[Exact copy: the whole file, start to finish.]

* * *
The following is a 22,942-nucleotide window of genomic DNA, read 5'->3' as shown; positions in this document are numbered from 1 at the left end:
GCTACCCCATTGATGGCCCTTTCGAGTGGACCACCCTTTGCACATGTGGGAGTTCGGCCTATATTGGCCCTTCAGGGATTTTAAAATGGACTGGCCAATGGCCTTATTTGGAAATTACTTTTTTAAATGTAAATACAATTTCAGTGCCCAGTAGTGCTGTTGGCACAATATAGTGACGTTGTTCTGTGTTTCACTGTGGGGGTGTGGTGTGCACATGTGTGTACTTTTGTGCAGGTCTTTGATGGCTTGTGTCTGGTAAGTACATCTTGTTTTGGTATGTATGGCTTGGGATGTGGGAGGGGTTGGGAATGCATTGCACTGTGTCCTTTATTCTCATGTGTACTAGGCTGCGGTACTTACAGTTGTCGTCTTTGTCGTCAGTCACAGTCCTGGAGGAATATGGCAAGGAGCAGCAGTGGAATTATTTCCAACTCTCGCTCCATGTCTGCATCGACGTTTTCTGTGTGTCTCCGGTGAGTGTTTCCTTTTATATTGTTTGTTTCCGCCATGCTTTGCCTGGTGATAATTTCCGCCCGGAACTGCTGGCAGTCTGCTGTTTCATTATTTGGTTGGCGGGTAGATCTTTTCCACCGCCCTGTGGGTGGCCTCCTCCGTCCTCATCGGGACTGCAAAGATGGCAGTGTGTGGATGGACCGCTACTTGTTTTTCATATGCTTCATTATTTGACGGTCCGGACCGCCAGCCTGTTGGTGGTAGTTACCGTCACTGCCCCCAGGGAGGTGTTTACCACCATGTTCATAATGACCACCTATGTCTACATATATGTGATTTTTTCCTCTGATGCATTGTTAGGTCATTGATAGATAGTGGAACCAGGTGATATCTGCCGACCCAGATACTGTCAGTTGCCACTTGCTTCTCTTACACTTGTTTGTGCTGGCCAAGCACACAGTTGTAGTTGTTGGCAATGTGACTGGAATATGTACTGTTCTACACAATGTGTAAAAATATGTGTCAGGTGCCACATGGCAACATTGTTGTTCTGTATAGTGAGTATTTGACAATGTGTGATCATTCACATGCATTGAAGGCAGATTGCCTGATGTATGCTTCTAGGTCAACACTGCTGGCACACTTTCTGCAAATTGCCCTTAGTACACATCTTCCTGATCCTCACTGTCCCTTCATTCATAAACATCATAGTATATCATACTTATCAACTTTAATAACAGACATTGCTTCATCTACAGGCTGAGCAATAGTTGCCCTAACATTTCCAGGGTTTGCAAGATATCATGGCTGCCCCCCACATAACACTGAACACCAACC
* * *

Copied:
The following is a 22,942-nucleotide window of genomic DNA, read 5'->3' as shown; positions in this document are numbered from 1 at the left end:
GCTACCCCATTGATGGCCCTTTCGAGTGGACCACCCTTTGCACATGTGGGAGTTCGGCCTATATTGGCCCTTCAGGGATTTTAAAATGGACTGGCCAATGGCCTTATTTGGAAATTACTTTTTTAAATGTAAATACAATTTCAGTGCCCAGTAGTGCTGTTGGCACAATATAGTGACGTTGTTCTGTGTTTCACTGTGGGGGTGTGGTGTGCACATGTGTGTACTTTTGTGCAGGTCTTTGATGGCTTGTGTCTGGTAAGTACATCTTGTTTTGGTATGTATGGCTTGGGATGTGGGAGGGGTTGGGAATGCATTGCACTGTGTCCTTTATTCTCATGTGTACTAGGCTGCGGTACTTACAGTTGTCGTCTTTGTCGTCAGTCACAGTCCTGGAGGAATATGGCAAGGAGCAGCAGTGGAATTATTTCCAACTCTCGCTCCATGTCTGCATCGACGTTTTCTGTGTGTCTCCGGTGAGTGTTTCCTTTTATATTGTTTGTTTCCGCCATGCTTTGCCTGGTGATAATTTCCGCCCGGAACTGCTGGCAGTCTGCTGTTTCATTATTTGGTTGGCGGGTAGATCTTTTCCACCGCCCTGTGGGTGGCCTCCTCCGTCCTCATCGGGACTGCAAAGATGGCAGTGTGTGGATGGACCGCTACTTGTTTTTCATATGCTTCATTATTTGACGGTCCGGACCGCCAGCCTGTTGGTGGTAGTTACCGTCACTGCCCCCAGGGAGGTGTTTACCACCATGTTCATAATGACCACCTATGTCTACATATATGTGATTTTTTCCTCTGATGCATTGTTAGGTCATTGATAGATAGTGGAACCAGGTGATATCTGCCGACCCAGATACTGTCAGTTGCCACTTGCTTCTCTTACACTTGTTTGTGCTGGCCAAGCACACAGTTGTAGTTGTTGGCAATGTGACTGGAATATGTACTGTTCTACACAATGTGTAAAAATATGTGTCAGGTGCCACATGGCAACATTGTTGTTCTGTATAGTGAGTATTTGACAATGTGTGATCATTCACATGCATTGAAGGCAGATTGCCTGATGTATGCTTCTAGGTCAACACTGCTGGCACACTTTCTGCAAATTGCCCTTAGTACACATCTTCCTGATCCTCACTGTCCCTTCATTCATAAACATCATAGTATATCATACTTATCAACTTTAATAACAGACATTGCTTCATCTACAGGCTGAGCAATAGTTGCCCTAACATTTCCAGGGTTTGCAAGATATCATGGCTGCCCCCCACATAACACTGAACACCAACC